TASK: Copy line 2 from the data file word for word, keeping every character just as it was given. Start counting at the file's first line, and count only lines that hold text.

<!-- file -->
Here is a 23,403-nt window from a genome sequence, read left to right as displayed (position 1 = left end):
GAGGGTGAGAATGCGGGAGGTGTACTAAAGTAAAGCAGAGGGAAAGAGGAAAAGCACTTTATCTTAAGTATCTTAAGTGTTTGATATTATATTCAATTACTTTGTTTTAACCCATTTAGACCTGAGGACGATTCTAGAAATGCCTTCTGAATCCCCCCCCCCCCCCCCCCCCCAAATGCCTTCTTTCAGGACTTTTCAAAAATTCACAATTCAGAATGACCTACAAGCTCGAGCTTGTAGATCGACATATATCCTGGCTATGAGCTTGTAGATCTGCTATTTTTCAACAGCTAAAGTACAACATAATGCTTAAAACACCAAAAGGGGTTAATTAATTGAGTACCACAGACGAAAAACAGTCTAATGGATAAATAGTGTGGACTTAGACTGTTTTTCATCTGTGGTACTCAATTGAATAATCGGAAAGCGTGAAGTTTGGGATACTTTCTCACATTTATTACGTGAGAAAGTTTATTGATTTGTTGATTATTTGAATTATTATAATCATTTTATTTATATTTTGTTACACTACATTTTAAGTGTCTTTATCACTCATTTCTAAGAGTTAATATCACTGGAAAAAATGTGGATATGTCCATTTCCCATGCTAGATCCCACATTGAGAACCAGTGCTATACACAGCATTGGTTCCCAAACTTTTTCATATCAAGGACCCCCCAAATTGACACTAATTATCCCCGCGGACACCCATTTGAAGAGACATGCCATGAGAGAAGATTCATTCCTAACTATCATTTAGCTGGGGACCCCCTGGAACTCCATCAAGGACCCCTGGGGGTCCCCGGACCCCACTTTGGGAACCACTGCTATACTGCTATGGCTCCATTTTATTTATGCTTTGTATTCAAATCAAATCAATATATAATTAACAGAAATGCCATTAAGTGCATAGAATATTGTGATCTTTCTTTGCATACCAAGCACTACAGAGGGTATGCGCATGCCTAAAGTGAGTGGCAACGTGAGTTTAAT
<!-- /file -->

GAGGGTGAGAATGCGGGAGGTGTACTAAAGTAAAGCAGAGGGAAAGAGGAAAAGCACTTTATCTTAAGTATCTTAAGTGTTTGATATTATATTCAATTACTTTGTTTTAACCCATTTAGACCTGAGGACGATTCTAGAAATGCCTTCTGAATCCCCCCCCCCCCCCCCCCCCCAAATGCCTTCTTTCAGGACTTTTCAAAAATTCACAATTCAGAATGACCTACAAGCTCGAGCTTGTAGATCGACATATATCCTGGCTATGAGCTTGTAGATCTGCTATTTTTCAACAGCTAAAGTACAACATAATGCTTAAAACACCAAAAGGGGTTAATTAATTGAGTACCACAGACGAAAAACAGTCTAATGGATAAATAGTGTGGACTTAGACTGTTTTTCATCTGTGGTACTCAATTGAATAATCGGAAAGCGTGAAGTTTGGGATACTTTCTCACATTTATTACGTGAGAAAGTTTATTGATTTGTTGATTATTTGAATTATTATAATCATTTTATTTATATTTTGTTACACTACATTTTAAGTGTCTTTATCACTCATTTCTAAGAGTTAATATCACTGGAAAAAATGTGGATATGTCCATTTCCCATGCTAGATCCCACATTGAGAACCAGTGCTATACACAGCATTGGTTCCCAAACTTTTTCATATCAAGGACCCCCCAAATTGACACTAATTATCCCCGCGGACACCCATTTGAAGAGACATGCCATGAGAGAAGATTCATTCCTAACTATCATTTAGCTGGGGACCCCCTGGAACTCCATCAAGGACCCCTGGGGGTCCCCGGACCCCACTTTGGGAACCACTGCTATACTGCTATGGCTCCATTTTATTTATGCTTTGTATTCAAATCAAATCAATATATAATTAACAGAAATGCCATTAAGTGCATAGAATATTGTGATCTTTCTTTGCATACCAAGCACTACAGAGGGTATGCGCATGCCTAAAGTGAGTGGCAACGTGAGTTTAAT